By the summer months of July and August, all planting in my garden is done. What is growing in my dry, hot soil is what will survive or not until cooler early autumn. To keep my crops producing flowers and vegetables, I wander during early morning or late afternoon among garden beds armed with a hoe and a dripping hose.
In the heat of the day, I take part in an accepted Southern activity. I guzzle tea. Sitting in a shady spot sipping that sweetened beverage rehydrates and relaxes me as I read. Recently, Growing Your Own Tea Garden (Fox Chapel Publishing, 2019) by Jodi Helmer introduced me to the art of using familiar plants as ingredients to create my own daily tea blends.
After an introduction recounting the history of tea, Helmer explains how making caffeinated teas, such as black, green, or oolong, require a Camellia sinensis bush. This plant must be at least three years old before harvesting the buds or leaves from its young stems. Then the type of tea made depends on the maturity of the leaves and on whether steamed or oxidized before drying. As Helmer describes the processes, a drying screen and a kitchen oven are the main equipment necessary.
Perhaps, because of this tea plant’s climate requirements, its past presence in America has been limited. Since 80 percent of Americans currently drink tea, the last two decades have seen its growth spread to farms in fifteen states. The closest and the oldest U.S. producer is the Charleston Tea Plantation in South Carolina.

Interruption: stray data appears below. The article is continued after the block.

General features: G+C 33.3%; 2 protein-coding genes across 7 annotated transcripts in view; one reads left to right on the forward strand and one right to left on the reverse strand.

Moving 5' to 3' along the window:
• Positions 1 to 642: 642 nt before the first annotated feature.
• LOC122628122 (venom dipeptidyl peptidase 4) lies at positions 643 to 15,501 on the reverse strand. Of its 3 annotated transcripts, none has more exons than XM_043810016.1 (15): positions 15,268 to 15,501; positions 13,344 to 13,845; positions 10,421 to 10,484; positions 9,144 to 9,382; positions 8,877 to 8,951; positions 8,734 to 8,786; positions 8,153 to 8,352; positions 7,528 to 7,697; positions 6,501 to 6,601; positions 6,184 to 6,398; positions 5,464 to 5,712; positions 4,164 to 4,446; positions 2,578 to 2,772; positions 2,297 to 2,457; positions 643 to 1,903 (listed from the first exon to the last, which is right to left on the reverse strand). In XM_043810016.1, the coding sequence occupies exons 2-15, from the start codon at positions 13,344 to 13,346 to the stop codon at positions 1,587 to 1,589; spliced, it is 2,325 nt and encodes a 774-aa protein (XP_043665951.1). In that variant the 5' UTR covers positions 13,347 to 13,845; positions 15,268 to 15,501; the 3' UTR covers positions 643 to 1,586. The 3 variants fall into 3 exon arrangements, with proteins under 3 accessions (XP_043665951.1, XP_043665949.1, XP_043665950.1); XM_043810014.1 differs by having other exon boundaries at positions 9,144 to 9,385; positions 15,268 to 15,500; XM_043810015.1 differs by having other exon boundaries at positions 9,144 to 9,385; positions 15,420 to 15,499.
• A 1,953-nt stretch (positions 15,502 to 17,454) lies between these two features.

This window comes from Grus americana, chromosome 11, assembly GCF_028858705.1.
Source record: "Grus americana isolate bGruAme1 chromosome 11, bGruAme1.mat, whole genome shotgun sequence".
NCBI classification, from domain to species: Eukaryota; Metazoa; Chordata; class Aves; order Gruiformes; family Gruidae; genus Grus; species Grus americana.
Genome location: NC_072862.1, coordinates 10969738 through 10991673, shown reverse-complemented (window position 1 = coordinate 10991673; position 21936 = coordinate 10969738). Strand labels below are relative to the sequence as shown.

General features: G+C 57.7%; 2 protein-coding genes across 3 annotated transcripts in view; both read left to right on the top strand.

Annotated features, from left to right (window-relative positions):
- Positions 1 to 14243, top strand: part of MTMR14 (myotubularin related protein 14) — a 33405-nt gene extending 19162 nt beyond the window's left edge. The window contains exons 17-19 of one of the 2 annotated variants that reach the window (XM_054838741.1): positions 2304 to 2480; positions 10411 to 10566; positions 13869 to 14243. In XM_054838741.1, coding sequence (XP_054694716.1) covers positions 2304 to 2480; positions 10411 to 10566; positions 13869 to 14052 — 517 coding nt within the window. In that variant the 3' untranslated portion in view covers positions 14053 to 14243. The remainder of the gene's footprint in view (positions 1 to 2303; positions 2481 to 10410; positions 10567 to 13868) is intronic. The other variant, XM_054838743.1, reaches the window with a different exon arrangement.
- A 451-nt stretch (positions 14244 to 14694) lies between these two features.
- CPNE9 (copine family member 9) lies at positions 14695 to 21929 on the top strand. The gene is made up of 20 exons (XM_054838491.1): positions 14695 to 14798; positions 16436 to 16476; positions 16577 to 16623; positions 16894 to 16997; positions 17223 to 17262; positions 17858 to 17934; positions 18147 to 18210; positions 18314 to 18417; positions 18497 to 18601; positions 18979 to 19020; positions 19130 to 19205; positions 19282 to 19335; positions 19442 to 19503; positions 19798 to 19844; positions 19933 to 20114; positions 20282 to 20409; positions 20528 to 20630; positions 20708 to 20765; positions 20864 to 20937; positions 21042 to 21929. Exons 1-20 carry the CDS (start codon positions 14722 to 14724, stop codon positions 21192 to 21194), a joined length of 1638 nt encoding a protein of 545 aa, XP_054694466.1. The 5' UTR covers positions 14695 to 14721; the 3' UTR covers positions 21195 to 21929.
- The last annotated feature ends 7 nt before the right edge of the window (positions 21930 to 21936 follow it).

Although I love caffeinated tea, creating an easier herbal tea from vegetation growing in my back yard appeals to me. Fortunately, Helmer presents 58 leaves, flowers, fruits, and roots that can be used to create an ingestible beverage. Rosemary, sages, thyme, mints, bee balm, yarrow, basil, roses, hibiscus, strawberries, persimmons, and ginger are some of the familiar plants that furnish parts to brew.
Each plant recommended for tea is accompanied by necessary information. The amounts of water, the quantities of the ingredients, and the length of time to steep for a tasty cup are clearly explained. In addition, Helmer relates how to grow the plant, its supposed health benefits, and warns if other parts of the plant are unhealthy to ingest. For those with limited space, Helmer suggests garden designs containing combinations of plants for specific needs, such as “hangover cure” or “tummy troubles” tea gardens.
The book’s final pages contain 14 herbal blend recipes that encouraged me to rush into my garden to snip ingredients for a taste of fresh herbal tea. After brewing rosemary leaves as Helmer recommended, I enjoyed a subtly flavored hot tea. Apple mint leaves soaked overnight resulted in an iced tea as flavorful as any made from a commercial tea bag.
Use this book to guide you through creating beverages from your garden. Work your way through the recommended plants to enjoy the free flavors of fresh summer teas.
Christine Thomson is a Raleigh gardener obsessed with plants. She is a volunteer at the JC Raulston Arboretum and fills her spare time reading books, especially volumes about vegetation.